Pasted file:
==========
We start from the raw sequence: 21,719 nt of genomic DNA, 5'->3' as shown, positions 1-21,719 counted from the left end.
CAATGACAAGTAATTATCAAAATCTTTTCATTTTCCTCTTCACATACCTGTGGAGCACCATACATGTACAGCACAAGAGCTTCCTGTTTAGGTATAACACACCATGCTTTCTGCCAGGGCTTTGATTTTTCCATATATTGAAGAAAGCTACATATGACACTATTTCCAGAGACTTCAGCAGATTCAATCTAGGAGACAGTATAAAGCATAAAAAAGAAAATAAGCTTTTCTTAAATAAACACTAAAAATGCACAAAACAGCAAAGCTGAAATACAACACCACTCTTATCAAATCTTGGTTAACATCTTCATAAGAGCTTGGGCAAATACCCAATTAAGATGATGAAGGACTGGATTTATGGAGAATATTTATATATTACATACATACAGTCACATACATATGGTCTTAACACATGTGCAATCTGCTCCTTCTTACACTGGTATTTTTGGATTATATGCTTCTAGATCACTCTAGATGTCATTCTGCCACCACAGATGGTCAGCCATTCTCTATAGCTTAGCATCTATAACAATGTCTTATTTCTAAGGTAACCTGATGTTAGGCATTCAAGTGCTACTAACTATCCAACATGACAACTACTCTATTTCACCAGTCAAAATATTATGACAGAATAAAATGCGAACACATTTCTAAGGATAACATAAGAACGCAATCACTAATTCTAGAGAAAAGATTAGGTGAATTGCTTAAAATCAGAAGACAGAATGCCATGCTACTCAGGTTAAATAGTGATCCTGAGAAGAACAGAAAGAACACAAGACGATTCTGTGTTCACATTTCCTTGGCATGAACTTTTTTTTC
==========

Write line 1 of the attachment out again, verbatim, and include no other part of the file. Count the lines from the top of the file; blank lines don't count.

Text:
We start from the raw sequence: 21,719 nt of genomic DNA, 5'->3' as shown, positions 1-21,719 counted from the left end.